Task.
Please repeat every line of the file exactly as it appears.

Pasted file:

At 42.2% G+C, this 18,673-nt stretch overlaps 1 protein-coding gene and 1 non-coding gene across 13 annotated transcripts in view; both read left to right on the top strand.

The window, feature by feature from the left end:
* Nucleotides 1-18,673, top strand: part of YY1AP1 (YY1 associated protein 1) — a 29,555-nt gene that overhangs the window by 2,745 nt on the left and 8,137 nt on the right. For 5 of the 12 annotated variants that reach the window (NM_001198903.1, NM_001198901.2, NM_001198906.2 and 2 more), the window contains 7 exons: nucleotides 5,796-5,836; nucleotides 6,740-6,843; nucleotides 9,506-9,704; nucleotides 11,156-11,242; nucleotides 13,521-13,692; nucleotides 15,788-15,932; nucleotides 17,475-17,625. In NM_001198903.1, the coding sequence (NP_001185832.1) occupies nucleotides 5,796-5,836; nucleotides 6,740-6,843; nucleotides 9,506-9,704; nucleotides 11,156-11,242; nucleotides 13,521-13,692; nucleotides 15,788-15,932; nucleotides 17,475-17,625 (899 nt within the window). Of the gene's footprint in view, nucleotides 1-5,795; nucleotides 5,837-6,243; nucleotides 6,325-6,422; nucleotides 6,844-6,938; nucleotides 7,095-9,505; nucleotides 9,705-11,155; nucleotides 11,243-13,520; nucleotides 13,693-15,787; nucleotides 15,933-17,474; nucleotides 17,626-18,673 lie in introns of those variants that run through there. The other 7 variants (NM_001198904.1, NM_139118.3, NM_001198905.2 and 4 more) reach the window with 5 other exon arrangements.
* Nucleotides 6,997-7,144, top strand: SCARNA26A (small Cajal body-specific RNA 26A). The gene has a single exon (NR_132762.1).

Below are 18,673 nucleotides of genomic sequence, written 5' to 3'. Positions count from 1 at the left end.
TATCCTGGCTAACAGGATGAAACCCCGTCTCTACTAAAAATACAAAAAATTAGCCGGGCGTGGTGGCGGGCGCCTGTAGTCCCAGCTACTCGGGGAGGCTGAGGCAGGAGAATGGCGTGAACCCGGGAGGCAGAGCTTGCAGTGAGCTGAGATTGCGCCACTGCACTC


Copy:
At 42.2% G+C, this 18,673-nt stretch overlaps 1 protein-coding gene and 1 non-coding gene across 13 annotated transcripts in view; both read left to right on the top strand.

The window, feature by feature from the left end:
* Nucleotides 1-18,673, top strand: part of YY1AP1 (YY1 associated protein 1) — a 29,555-nt gene that overhangs the window by 2,745 nt on the left and 8,137 nt on the right. For 5 of the 12 annotated variants that reach the window (NM_001198903.1, NM_001198901.2, NM_001198906.2 and 2 more), the window contains 7 exons: nucleotides 5,796-5,836; nucleotides 6,740-6,843; nucleotides 9,506-9,704; nucleotides 11,156-11,242; nucleotides 13,521-13,692; nucleotides 15,788-15,932; nucleotides 17,475-17,625. In NM_001198903.1, the coding sequence (NP_001185832.1) occupies nucleotides 5,796-5,836; nucleotides 6,740-6,843; nucleotides 9,506-9,704; nucleotides 11,156-11,242; nucleotides 13,521-13,692; nucleotides 15,788-15,932; nucleotides 17,475-17,625 (899 nt within the window). Of the gene's footprint in view, nucleotides 1-5,795; nucleotides 5,837-6,243; nucleotides 6,325-6,422; nucleotides 6,844-6,938; nucleotides 7,095-9,505; nucleotides 9,705-11,155; nucleotides 11,243-13,520; nucleotides 13,693-15,787; nucleotides 15,933-17,474; nucleotides 17,626-18,673 lie in introns of those variants that run through there. The other 7 variants (NM_001198904.1, NM_139118.3, NM_001198905.2 and 4 more) reach the window with 5 other exon arrangements.
* Nucleotides 6,997-7,144, top strand: SCARNA26A (small Cajal body-specific RNA 26A). The gene has a single exon (NR_132762.1).

Below are 18,673 nucleotides of genomic sequence, written 5' to 3'. Positions count from 1 at the left end.
TATCCTGGCTAACAGGATGAAACCCCGTCTCTACTAAAAATACAAAAAATTAGCCGGGCGTGGTGGCGGGCGCCTGTAGTCCCAGCTACTCGGGGAGGCTGAGGCAGGAGAATGGCGTGAACCCGGGAGGCAGAGCTTGCAGTGAGCTGAGATTGCGCCACTGCACTC